by Vickie Yates Brown, Frost Brown Todd LLC, Louisville, KY
As I write this column, we are only a few days away from the Presidential election. The election will certainly have an impact on healthcare law; however, the effect is still unclear. The election causes one to reflect upon the power that lies with our elected officials and our government. In recognition of the magnitude of the impact of government, the Health Law Section has purposely taken a more active role in monitoring and influencing government's role in healthcare.
The Section reorganized its government affairs committee last year to make it more streamlined and focused. This will allow the Section to take a more active role in advancing issues of particular importance to our members. Hal Katz has taken on the new role as head of the government submissions committee and is doing a superb job pulling this initiative together.
Hal has been effective in interfacing our Section with the ABA Government Affairs Office by identifying opportunities for the Section to work with the ABA's Government Affairs office on issues of importance to our Section. He has been particularly effective in identifying opportunities for the Section to collaborate with both internal ABA groups and outside organizations.
One issue the Section is attempting to advance is the Section's successful resolution passed by the House of Delegates in August on the use of telemedicine during public health emergencies. The Section continues to examine how to turn the resolution into a federal legislative initiative. The Section is considering whether to support a national licensing approach to telemedicine providers limited to providing medical services during a public health emergency.
The Section will be honing the scope and resolution of the issue in the next couple of weeks. Individuals attending the upcoming Washington Healthcare Summit will visit appropriate officials on the Hill in meetings arranged through the ABA Government Affairs office.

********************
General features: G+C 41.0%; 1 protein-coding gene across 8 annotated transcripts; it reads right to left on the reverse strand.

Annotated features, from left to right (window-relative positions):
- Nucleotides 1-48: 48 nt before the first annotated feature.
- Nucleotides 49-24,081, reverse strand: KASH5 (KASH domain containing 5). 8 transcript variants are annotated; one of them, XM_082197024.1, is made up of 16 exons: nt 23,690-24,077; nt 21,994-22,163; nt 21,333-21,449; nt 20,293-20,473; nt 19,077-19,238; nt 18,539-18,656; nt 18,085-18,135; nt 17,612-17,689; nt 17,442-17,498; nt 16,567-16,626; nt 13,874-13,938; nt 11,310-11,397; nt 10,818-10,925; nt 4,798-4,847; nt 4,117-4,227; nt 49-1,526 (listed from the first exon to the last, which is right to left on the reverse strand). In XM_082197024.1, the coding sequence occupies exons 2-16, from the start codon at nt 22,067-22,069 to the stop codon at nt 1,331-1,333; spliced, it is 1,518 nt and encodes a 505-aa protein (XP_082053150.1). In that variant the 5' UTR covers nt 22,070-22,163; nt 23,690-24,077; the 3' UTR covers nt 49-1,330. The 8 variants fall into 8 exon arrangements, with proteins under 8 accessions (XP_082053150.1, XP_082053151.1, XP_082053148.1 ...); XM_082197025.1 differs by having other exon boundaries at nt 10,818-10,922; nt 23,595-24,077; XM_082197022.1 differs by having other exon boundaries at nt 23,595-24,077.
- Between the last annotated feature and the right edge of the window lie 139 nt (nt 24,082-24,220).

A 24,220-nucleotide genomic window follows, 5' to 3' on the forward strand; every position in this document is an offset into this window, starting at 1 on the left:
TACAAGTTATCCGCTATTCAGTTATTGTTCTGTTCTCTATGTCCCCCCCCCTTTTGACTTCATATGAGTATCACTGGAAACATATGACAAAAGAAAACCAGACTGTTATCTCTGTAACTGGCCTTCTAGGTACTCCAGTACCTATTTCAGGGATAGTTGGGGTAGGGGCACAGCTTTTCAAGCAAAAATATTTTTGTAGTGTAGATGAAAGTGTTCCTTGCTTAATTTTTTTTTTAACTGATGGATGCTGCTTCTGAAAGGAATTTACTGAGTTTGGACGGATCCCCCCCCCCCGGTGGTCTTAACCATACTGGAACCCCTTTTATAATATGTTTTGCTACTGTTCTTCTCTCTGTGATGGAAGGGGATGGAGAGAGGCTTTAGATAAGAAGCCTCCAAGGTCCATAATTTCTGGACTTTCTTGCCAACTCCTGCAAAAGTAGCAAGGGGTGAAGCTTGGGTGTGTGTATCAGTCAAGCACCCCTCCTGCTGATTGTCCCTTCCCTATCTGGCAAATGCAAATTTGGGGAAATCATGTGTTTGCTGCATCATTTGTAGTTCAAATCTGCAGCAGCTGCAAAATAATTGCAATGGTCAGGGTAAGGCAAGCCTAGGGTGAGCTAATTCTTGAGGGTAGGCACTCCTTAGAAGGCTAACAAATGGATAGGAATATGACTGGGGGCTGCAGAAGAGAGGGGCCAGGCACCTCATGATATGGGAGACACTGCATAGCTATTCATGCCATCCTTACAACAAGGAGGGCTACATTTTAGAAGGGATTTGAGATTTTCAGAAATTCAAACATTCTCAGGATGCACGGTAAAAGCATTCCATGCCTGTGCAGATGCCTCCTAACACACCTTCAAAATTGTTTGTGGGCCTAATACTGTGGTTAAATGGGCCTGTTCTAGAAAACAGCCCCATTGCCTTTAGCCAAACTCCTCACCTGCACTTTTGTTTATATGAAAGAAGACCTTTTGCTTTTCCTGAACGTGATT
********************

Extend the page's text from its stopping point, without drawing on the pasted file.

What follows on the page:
I am pleased that the Section identified a cutting edge issue which needed to be addressed through legislation and then successfully established ABA policy on the issue through its effective Report and Recommendation approved by the ABA House of Delegates. I will keep you advised of the outcome of the meetings in Washington.
One of the Section's three live programs will be held this month --- the Washington Healthcare Summit. I encourage everyone to attend. The Program Committee, led by Jeff Micklos and Rob Friz, has worked very hard to develop an exciting and informative program. I am especially looking forward to hearing from Michael Barone, who has a grasp on more political detail than almost any other commentator and should have plenty to talk about, since his presentation will occur only two weeks after the election.
Of course, Thanksgiving will follow shortly after the Washington Healthcare Summit. Cooks are always concerned about what to do with all of that leftover turkey. In Kentucky, we have a tradition called the "Hot Brown", a recipe developed by the historic Brown Hotel located in downtown Louisville, Kentucky. The Brown Hotel enjoys a worldwide reputation even today.
According to local lore, the Hot Brown was created in the 1920's when The Brown Hotel would draw over 1,200 guests each evening for its dinner dance. After hours of dancing, the guests would grow tired of dancing and retire to the restaurant for a bite to eat. Diners grew tired of the traditional ham and eggs, so Chef Fred Schmidt created something new ---an open-faced turkey sandwich with bacon and a delicious Mornay sauce. A Kentucky tradition was born!.
The Legendary Hot Brown Recipe
4 oz. Butter
Flour to make a Roux (about 6 tablespoons)
3 - 3 1/2 cups Milk
1 Beaten Egg
6 tablespoons Grated Parmesan Cheese
1 oz. Whipped Cream (optional)
Salt and Pepper to Taste
Slices of Roast Turkey
8-12 Slices of Toast (may be trimmed)
Extra Parmesan for Topping
8-12 Strips of Fried Bacon
Melt butter and add enough flour to make a reasonably thick roux (enough to absorb all of the butter). Add milk and Parmesan cheese. Add egg to thicken sauce, but do not allow sauce to boil. Remove from heat. Fold in whipped cream. Add salt and pepper to taste.
For each Hot Brown, place two slices of toast on a metal (or flameproof) dish. Cover the toast with a liberal amount of turkey. Pour a generous amount of sauce over the turkey and toast. Sprinkle with additional Parmesan cheese. Place entire dish under a broiler until the sauce is speckled brown and bubbly. Remove from broiler, cross two pieces of bacon on top, and serve immediately. (I also add a couple of slices of tomato to the top of the sandwich before placing it under the broiler)
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